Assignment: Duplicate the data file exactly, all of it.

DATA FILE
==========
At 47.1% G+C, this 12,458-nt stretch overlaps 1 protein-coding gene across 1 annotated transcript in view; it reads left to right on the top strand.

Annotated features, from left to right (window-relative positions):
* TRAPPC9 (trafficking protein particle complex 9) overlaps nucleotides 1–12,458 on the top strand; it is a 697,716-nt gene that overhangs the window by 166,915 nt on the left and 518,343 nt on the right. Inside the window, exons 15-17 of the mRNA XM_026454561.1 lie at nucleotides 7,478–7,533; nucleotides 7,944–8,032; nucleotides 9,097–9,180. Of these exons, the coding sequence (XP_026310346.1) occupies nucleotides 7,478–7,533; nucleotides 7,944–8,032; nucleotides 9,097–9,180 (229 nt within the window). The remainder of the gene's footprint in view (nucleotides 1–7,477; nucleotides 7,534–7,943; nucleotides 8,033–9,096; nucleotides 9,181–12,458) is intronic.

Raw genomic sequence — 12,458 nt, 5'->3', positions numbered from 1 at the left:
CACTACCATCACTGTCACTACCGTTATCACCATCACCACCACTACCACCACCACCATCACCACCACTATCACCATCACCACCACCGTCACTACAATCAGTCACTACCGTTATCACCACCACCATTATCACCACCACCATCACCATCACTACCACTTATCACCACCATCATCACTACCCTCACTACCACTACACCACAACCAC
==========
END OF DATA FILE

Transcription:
At 47.1% G+C, this 12,458-nt stretch overlaps 1 protein-coding gene across 1 annotated transcript in view; it reads left to right on the top strand.

Annotated features, from left to right (window-relative positions):
* TRAPPC9 (trafficking protein particle complex 9) overlaps nucleotides 1–12,458 on the top strand; it is a 697,716-nt gene that overhangs the window by 166,915 nt on the left and 518,343 nt on the right. Inside the window, exons 15-17 of the mRNA XM_026454561.1 lie at nucleotides 7,478–7,533; nucleotides 7,944–8,032; nucleotides 9,097–9,180. Of these exons, the coding sequence (XP_026310346.1) occupies nucleotides 7,478–7,533; nucleotides 7,944–8,032; nucleotides 9,097–9,180 (229 nt within the window). The remainder of the gene's footprint in view (nucleotides 1–7,477; nucleotides 7,534–7,943; nucleotides 8,033–9,096; nucleotides 9,181–12,458) is intronic.

Raw genomic sequence — 12,458 nt, 5'->3', positions numbered from 1 at the left:
CACTACCATCACTGTCACTACCGTTATCACCATCACCACCACTACCACCACCACCATCACCACCACTATCACCATCACCACCACCGTCACTACAATCAGTCACTACCGTTATCACCACCACCATTATCACCACCACCATCACCATCACTACCACTTATCACCACCATCATCACTACCCTCACTACCACTACACCACAACCAC